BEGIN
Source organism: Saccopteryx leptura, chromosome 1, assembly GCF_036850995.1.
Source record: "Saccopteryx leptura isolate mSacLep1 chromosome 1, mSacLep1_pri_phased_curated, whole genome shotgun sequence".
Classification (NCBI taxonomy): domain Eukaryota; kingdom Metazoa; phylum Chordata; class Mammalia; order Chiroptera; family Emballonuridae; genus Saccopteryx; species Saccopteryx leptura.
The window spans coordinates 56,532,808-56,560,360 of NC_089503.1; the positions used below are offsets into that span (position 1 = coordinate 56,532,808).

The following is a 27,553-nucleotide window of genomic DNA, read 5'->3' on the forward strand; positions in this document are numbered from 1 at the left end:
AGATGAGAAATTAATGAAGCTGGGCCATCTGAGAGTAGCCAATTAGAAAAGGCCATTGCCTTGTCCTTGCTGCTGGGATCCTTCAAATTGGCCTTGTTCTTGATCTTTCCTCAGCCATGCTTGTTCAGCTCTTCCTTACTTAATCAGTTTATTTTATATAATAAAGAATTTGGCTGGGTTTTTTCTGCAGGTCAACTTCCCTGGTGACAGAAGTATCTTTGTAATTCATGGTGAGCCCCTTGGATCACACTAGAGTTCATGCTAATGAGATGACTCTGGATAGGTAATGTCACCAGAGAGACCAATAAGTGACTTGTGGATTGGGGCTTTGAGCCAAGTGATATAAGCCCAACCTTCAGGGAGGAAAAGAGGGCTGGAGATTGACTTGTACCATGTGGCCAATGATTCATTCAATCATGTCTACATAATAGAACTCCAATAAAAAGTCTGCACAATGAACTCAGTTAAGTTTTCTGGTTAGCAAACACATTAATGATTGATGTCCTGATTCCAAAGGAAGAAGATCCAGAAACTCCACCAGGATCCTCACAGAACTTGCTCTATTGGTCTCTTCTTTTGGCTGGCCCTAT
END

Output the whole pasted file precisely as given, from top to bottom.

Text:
Source organism: Saccopteryx leptura, chromosome 1, assembly GCF_036850995.1.
Source record: "Saccopteryx leptura isolate mSacLep1 chromosome 1, mSacLep1_pri_phased_curated, whole genome shotgun sequence".
Classification (NCBI taxonomy): domain Eukaryota; kingdom Metazoa; phylum Chordata; class Mammalia; order Chiroptera; family Emballonuridae; genus Saccopteryx; species Saccopteryx leptura.
The window spans coordinates 56,532,808-56,560,360 of NC_089503.1; the positions used below are offsets into that span (position 1 = coordinate 56,532,808).

The following is a 27,553-nucleotide window of genomic DNA, read 5'->3' on the forward strand; positions in this document are numbered from 1 at the left end:
AGATGAGAAATTAATGAAGCTGGGCCATCTGAGAGTAGCCAATTAGAAAAGGCCATTGCCTTGTCCTTGCTGCTGGGATCCTTCAAATTGGCCTTGTTCTTGATCTTTCCTCAGCCATGCTTGTTCAGCTCTTCCTTACTTAATCAGTTTATTTTATATAATAAAGAATTTGGCTGGGTTTTTTCTGCAGGTCAACTTCCCTGGTGACAGAAGTATCTTTGTAATTCATGGTGAGCCCCTTGGATCACACTAGAGTTCATGCTAATGAGATGACTCTGGATAGGTAATGTCACCAGAGAGACCAATAAGTGACTTGTGGATTGGGGCTTTGAGCCAAGTGATATAAGCCCAACCTTCAGGGAGGAAAAGAGGGCTGGAGATTGACTTGTACCATGTGGCCAATGATTCATTCAATCATGTCTACATAATAGAACTCCAATAAAAAGTCTGCACAATGAACTCAGTTAAGTTTTCTGGTTAGCAAACACATTAATGATTGATGTCCTGATTCCAAAGGAAGAAGATCCAGAAACTCCACCAGGATCCTCACAGAACTTGCTCTATTGGTCTCTTCTTTTGGCTGGCCCTAT